Environmentalists have filed a notice of appeal to contest a judgement dismissing an application challenging the giveaway of Bugoma central forest reserve for sugarcane growing.
Last year, the Water and Environment Media Network, National Association of Professional Environmentalists-NAPE, and Africa Institute for Energy Governance sued the National Environmental Management Authority (NEMA) and Hoima Sugar Limited over plans to clear part of Bugoma forest.
They argued that on August 14, 2020, NEMA granted Hoima Sugar Ltd a certificate of approval of Environment and Social Impact Assessment okaying the use of 21.54 square miles for sugarcane growing and associated developments.
The environmentalists argued that Hoima Sugar made inadequate assessment. For instance, they accuse the farm of not advertising through media for people to respond to their plans as part of the Social Impact Assessment. They further argued that the giveaway of the forest for sugarcane growing presents adverse environmental and climate change threats.
But on May 7, 2021, Justice Musa Ssekaana dismissed their application saying that the environmentalists based their case on distorted facts. He accused them of attempting to suppress the real facts in order to make up their case in court by exaggerating that the entire forest is being cleared for sugarcane planting which wasn’t the case.
Ssekaana said sugarcane was supposed to be planted on 2,393 hectares, not 21 square miles as had been stated by the environmentalists. Now, the applicants through their lawyers Kaganzi and Co. Advocates say the judge erred in his grounds for dismissing the case.
The applicants dissatisfied with the decision want the court to avail them with certified copies of the ruling and typed record of proceedings to enable them to pursue their appeal.
In a joint statement by 21 NGOs making up the Save Bugoma Forest Campaign Group, the environmentalists have described as unfortunate Ssekaana’s ruling. They say the judge failed to address the violations by NEMA and Hoima Sugar Ltd and that his conclusions put Uganda’s environmental resources which are already under immense pressure at risk.
“For instance, the judge’s view that it was okay for the developer not to consult institutions like NFA, UWA, Kikuube district local government and others, while the developer was undertaking the ESIA study is terrible. Such a ruling cannot remain a judicial precedent in our country. This is why we are challenging it,” says Dickens Kamugisha, the chairperson of Save Bugoma Forest Campaign Group.
Another environmentalist, Joshua Mutale says the judge made a wrong conclusion that planting sugarcane in Bugoma forest is not controversial. He says Bugoma forest is an international resource and was about to be gazetted as a national park for enhanced conservation of wildlife including endangered animals.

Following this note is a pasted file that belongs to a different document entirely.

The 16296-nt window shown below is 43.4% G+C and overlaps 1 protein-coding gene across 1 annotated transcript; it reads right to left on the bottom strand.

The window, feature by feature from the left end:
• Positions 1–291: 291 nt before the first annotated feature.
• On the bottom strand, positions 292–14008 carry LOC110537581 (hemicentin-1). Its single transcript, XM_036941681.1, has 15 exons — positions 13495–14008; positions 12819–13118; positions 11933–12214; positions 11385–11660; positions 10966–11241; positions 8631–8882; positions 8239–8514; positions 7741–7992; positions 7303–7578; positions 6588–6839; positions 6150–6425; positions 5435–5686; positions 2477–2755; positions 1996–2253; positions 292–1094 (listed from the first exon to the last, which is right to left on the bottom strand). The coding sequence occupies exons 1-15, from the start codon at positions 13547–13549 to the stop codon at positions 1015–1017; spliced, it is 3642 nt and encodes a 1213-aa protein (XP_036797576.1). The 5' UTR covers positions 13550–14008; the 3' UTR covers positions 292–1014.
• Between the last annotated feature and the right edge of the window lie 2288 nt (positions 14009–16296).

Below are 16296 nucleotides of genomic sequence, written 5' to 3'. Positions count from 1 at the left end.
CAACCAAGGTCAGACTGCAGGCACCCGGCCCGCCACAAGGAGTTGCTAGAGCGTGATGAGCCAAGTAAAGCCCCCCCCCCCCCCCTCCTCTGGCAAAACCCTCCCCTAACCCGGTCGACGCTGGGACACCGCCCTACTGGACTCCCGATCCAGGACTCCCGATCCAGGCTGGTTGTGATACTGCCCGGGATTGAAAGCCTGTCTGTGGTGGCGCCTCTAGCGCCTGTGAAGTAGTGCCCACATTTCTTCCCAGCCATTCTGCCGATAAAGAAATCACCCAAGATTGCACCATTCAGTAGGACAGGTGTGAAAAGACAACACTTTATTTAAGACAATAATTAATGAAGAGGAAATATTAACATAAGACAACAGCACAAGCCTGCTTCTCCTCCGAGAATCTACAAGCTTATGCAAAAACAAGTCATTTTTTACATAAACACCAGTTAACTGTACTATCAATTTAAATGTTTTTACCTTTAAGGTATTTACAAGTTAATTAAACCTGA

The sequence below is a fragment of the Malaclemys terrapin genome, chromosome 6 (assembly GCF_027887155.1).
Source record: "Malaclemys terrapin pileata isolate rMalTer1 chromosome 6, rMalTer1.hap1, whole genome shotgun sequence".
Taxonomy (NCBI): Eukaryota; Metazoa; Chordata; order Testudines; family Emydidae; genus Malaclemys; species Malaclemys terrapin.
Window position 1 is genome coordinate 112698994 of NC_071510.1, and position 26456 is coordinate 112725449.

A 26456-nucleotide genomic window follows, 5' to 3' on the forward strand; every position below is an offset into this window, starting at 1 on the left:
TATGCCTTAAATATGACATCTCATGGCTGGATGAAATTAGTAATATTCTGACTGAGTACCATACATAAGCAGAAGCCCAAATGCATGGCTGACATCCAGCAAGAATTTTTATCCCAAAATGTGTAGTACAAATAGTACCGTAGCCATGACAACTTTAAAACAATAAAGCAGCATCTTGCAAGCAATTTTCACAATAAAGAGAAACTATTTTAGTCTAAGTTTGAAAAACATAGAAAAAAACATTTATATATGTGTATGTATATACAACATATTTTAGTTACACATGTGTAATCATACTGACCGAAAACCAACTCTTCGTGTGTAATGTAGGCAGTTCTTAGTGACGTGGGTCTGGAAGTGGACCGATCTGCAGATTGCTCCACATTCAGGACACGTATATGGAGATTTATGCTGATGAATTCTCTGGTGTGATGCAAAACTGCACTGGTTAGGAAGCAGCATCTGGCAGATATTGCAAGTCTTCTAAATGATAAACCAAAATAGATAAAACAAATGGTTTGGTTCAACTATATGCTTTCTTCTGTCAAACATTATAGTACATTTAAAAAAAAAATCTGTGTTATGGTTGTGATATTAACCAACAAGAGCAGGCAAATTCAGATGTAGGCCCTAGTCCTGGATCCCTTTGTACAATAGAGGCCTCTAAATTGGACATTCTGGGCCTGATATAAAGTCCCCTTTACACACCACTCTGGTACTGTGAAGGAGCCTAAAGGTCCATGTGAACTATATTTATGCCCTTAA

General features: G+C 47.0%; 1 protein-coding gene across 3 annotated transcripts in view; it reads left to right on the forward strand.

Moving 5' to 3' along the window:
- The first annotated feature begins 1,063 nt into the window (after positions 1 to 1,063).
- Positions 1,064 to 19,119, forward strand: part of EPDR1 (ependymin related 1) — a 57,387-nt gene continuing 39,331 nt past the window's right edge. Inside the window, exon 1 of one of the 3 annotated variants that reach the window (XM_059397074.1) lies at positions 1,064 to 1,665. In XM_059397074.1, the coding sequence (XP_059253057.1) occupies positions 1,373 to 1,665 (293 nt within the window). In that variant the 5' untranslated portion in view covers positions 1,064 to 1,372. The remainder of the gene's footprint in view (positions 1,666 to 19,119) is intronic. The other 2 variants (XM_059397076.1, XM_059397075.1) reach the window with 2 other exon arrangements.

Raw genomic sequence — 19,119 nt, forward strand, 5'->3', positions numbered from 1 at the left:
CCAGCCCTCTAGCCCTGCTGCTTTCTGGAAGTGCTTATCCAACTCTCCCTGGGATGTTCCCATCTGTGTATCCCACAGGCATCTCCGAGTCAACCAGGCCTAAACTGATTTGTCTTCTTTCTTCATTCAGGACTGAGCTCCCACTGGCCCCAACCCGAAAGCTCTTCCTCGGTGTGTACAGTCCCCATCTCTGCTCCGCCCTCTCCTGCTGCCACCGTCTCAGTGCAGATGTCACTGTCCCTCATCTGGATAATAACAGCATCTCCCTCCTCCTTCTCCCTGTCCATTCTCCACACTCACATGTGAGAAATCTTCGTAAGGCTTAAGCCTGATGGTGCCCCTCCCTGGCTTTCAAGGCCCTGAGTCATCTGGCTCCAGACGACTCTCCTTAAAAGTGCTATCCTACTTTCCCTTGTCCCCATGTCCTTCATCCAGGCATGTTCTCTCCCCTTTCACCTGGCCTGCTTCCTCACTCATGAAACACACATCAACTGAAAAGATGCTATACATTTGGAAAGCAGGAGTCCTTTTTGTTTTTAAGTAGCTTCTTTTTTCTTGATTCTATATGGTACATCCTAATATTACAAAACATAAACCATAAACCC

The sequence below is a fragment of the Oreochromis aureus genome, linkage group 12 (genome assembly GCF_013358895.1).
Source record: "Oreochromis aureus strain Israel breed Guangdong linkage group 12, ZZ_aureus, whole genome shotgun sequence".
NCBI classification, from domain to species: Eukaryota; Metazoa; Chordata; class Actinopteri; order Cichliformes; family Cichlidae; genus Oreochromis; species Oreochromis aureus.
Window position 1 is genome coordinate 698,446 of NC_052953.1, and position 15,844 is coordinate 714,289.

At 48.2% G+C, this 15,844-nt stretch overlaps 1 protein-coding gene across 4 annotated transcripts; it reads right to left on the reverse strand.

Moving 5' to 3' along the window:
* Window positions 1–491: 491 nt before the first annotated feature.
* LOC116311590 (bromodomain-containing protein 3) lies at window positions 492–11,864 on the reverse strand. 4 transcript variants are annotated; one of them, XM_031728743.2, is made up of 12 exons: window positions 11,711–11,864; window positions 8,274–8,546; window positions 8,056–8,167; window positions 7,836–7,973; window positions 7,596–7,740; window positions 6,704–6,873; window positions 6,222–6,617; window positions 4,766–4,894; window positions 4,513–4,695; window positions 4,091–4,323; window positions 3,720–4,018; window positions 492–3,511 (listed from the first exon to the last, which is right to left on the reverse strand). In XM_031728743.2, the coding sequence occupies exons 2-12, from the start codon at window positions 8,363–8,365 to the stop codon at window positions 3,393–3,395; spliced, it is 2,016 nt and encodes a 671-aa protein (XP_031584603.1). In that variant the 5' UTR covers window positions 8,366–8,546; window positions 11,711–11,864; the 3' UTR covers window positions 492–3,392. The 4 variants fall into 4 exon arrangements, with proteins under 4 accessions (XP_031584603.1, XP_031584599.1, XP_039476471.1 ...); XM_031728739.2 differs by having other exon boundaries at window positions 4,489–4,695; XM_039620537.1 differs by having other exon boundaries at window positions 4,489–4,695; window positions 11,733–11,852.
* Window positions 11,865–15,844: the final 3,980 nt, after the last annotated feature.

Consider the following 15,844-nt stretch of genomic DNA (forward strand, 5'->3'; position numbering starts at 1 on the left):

Bugoma, 155 miles (250km) western Uganda, covers more than 40,000 hectares (100,000 acres). It is the largest remaining block of natural tropical forest along the Albertine rift valley and was due to be designated a national park.
Campaigners said the reserve plays an enormous role in preserving wildlife migration corridors. They plan to appeal against the decision.
The forest is home to more than 34 species of mammals, including nine on the International Union for Conservation of Nature’s Red List of Threatened Species, including grey-cheeked mangabeys and 600 chimpanzees. There are 255 species of birds and 260 species of trees.
Another member of the group, Doreen Namara says the judge made some derogatory remarks that inadvertently curtail civic space. “He said that the SBFC (Save Bugoma Forest Campaign) members who filed the petition were seeking public attention to justify their existence as bodies concerned with environment protection,” said Namara.
The environmentalists say if the judge’s decision is left unchallenged, the mafia groups that are intent on grabbing all of Uganda’s forests and wetlands while being aided by some corrupt government agencies and officials who have continued to misuse and abuse our laws will be given the legal cover that they need to completely destroy the country’s important eco-sensitive areas.
“The judge’s view that NEMA was at discretion not to organize public hearings also sets a bad precedent that must be challenged,” say the environmentalists.
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